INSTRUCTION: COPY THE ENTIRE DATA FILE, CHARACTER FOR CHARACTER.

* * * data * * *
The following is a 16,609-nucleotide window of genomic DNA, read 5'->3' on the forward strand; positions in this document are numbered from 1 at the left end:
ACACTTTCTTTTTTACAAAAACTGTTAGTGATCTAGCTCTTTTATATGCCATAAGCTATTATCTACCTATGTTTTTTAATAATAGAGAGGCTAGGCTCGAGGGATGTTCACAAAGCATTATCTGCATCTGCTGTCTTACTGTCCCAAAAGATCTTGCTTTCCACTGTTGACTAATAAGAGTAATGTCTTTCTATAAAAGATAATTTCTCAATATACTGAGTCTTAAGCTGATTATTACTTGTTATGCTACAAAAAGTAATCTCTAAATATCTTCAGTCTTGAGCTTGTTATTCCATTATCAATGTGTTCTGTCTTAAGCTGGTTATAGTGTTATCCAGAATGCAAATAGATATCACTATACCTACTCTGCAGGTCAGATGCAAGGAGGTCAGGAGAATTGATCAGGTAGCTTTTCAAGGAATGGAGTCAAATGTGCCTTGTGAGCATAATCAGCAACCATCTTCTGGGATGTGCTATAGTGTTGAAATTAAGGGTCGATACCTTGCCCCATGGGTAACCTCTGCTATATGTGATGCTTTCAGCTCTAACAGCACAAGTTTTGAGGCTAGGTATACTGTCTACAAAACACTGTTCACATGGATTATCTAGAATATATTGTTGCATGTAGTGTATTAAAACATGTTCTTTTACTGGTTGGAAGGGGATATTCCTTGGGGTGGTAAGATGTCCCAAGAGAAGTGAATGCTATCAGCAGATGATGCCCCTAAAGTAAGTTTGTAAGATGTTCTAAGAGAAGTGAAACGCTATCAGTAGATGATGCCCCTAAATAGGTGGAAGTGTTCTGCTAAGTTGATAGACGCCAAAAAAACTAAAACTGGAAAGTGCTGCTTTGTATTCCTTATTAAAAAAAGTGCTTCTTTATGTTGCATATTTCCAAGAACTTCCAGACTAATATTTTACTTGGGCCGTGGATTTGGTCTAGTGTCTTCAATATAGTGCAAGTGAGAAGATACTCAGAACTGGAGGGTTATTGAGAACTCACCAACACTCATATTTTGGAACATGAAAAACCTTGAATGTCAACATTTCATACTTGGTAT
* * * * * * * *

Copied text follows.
The following is a 16,609-nucleotide window of genomic DNA, read 5'->3' on the forward strand; positions in this document are numbered from 1 at the left end:
ACACTTTCTTTTTTACAAAAACTGTTAGTGATCTAGCTCTTTTATATGCCATAAGCTATTATCTACCTATGTTTTTTAATAATAGAGAGGCTAGGCTCGAGGGATGTTCACAAAGCATTATCTGCATCTGCTGTCTTACTGTCCCAAAAGATCTTGCTTTCCACTGTTGACTAATAAGAGTAATGTCTTTCTATAAAAGATAATTTCTCAATATACTGAGTCTTAAGCTGATTATTACTTGTTATGCTACAAAAAGTAATCTCTAAATATCTTCAGTCTTGAGCTTGTTATTCCATTATCAATGTGTTCTGTCTTAAGCTGGTTATAGTGTTATCCAGAATGCAAATAGATATCACTATACCTACTCTGCAGGTCAGATGCAAGGAGGTCAGGAGAATTGATCAGGTAGCTTTTCAAGGAATGGAGTCAAATGTGCCTTGTGAGCATAATCAGCAACCATCTTCTGGGATGTGCTATAGTGTTGAAATTAAGGGTCGATACCTTGCCCCATGGGTAACCTCTGCTATATGTGATGCTTTCAGCTCTAACAGCACAAGTTTTGAGGCTAGGTATACTGTCTACAAAACACTGTTCACATGGATTATCTAGAATATATTGTTGCATGTAGTGTATTAAAACATGTTCTTTTACTGGTTGGAAGGGGATATTCCTTGGGGTGGTAAGATGTCCCAAGAGAAGTGAATGCTATCAGCAGATGATGCCCCTAAAGTAAGTTTGTAAGATGTTCTAAGAGAAGTGAAACGCTATCAGTAGATGATGCCCCTAAATAGGTGGAAGTGTTCTGCTAAGTTGATAGACGCCAAAAAAACTAAAACTGGAAAGTGCTGCTTTGTATTCCTTATTAAAAAAAGTGCTTCTTTATGTTGCATATTTCCAAGAACTTCCAGACTAATATTTTACTTGGGCCGTGGATTTGGTCTAGTGTCTTCAATATAGTGCAAGTGAGAAGATACTCAGAACTGGAGGGTTATTGAGAACTCACCAACACTCATATTTTGGAACATGAAAAACCTTGAATGTCAACATTTCATACTTGGTAT